Capital costs to construct natural gas pipelines are about half of those required to build electric transmission wires, according to a joint study by the Bonneville Power Administration (BPA) and the Northwest Gas Association (NGA). Gas pipes also have lower costs per energy unit delivered and total annual costs, it said.

“Based on a fundamental, hard-dollar comparison, natural gas pipelines are significantly less costly to build than electric wires. At the most basic level — capital costs per mile of each alternative — natural gas pipelines average between 50 and 60% of the cost of electric power transmission per unit of energy (or capacity) delivered,” the federal power agency and Pacific Northwest gas group concluded in their study, entitled “Comparing Pipes & Wires.”

With energy demand in the Pacific Northwest expanding, the BPA and NGA undertook the study to determine whether it was more cost efficient to ship natural gas or the resulting electricity produced from gas over long distances.

For the purposes of the study, they created two “generic” scenarios and compared the costs. Scenario One called for the construction of 100 miles of new 500 kV electrical transmission line to deliver energy from a 1,500 MW generation plant located far from a load center. Scenario Two envisioned the construction of 100 miles of new 20-inch diameter gas pipeline facilities to fuel a 1,500 MW generation plant located near a load center.

The study found that the capital costs per mile to build a 500 kV transmission line ($1.998 million) far exceeded the capital costs to build the 20-inch diameter gas pipeline ($1.004 million).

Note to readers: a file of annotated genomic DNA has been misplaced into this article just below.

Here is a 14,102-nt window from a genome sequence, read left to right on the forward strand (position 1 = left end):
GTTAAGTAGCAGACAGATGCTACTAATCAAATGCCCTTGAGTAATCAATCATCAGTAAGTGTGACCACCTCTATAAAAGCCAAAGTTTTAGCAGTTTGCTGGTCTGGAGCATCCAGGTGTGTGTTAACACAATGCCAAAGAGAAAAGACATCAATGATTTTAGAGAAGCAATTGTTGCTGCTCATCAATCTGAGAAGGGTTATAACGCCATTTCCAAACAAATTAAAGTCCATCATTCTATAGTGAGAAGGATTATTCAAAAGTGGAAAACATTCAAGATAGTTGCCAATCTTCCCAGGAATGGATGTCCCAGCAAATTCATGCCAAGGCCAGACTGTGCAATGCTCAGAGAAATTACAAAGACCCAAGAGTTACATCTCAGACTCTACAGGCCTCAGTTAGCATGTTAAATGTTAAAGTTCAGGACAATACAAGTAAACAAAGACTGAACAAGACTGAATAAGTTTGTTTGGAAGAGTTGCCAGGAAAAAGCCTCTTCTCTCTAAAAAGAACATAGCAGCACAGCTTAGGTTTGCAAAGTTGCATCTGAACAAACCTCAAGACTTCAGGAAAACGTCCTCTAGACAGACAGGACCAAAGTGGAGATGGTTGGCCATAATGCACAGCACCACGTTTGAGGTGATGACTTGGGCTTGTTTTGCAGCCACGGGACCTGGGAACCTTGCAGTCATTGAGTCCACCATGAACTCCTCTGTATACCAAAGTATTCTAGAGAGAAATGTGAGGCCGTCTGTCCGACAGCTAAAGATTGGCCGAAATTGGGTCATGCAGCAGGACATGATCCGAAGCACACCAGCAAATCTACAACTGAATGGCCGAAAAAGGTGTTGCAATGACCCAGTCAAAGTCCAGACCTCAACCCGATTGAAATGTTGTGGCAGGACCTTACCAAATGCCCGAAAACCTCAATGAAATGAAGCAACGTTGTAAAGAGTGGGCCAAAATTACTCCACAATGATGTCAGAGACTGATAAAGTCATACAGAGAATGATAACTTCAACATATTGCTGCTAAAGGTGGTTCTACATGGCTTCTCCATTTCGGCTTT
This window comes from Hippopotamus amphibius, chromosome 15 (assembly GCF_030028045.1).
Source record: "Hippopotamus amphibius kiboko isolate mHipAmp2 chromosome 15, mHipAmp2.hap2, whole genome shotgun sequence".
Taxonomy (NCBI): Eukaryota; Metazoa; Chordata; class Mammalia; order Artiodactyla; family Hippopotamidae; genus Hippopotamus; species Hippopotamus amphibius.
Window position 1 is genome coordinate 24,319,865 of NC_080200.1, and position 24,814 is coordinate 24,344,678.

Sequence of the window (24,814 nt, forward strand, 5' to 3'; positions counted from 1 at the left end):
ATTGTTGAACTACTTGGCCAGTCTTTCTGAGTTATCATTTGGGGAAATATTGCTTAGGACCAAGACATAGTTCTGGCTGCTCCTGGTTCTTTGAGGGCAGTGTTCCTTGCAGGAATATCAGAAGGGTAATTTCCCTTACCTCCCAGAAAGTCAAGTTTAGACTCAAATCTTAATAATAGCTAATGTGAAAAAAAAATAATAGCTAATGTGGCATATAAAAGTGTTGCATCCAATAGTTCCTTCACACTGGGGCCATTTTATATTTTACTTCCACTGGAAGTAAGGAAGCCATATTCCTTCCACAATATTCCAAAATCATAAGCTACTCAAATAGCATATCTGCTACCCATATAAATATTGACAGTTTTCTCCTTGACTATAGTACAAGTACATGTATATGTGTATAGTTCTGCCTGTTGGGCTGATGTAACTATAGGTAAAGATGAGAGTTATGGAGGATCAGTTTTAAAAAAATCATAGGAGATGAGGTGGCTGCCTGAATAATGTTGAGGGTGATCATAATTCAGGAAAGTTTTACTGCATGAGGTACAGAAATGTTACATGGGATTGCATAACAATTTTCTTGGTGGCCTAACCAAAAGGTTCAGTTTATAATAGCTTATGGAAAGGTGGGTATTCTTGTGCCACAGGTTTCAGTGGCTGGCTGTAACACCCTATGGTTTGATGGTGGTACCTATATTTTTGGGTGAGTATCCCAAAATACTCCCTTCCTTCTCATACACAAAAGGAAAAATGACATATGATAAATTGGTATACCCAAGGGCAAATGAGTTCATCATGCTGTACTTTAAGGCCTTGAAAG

“This implies that, in many circumstances, construction of a gas pipeline would be more economical than construction of [an] electric transmission line,” the joint BPA-NGA study said. But it noted that “because the physics, the associated benefits and the availability of either adjacent pipelines or electric interconnections are so case- and site-specific, it is not possible to conclude that one system is preferable to the other without studying that specific case.”

While the construction costs favor gas pipelines, the study pointed out that the annual cost to operate and maintain the generic power transmission line ($519,000) was a little more than half the cost to operate and maintain the generic gas pipeline ($1 million). However, “this does not change the overall magnitude of cost differences between the two options studied here.” It estimated that total yearly costs (including annual payments over a 30-year period) would be $25.3 million for the generic transmission line, while only $13.47 million for the generic gas pipeline.

This adds up to a cost per MWh with a 65% load factor of $2.97 for the all-electric solution compared to $1.57/MWh for the gas line. The study noted that a 65% load factor was typical of transmission systems in the Pacific Northwest.

The Federal Energy Regulatory Commission’s cost recovery and pricing policies for pipelines and transmission lines “do not appear to have an inherent bias for one system over another,” the study further concluded, but it noted the agency’s electric transmission rules are in a “state of flux.” Because of FERC’s Standard Market Design initiative and the iffy nature of energy legislation on Capitol Hill, it said it was “not possible to predict with certainty what changes might occur.”

The BPA and NGA believe the results of the study raise a number of questions for the Pacific Northwest: “How can the region capture the economics of gas transmission? How might the region benefit from better integration between electric and gas planning and development? What policies might be considered that would facilitate better integration of the Northwest energy system? [And] what transmission pricing policy changes might occur in the future and what changes would benefit the region?”

They noted that the issues explored in the study were “particularly timely” for the Pacific Northwest region and its power suppliers for three reasons:

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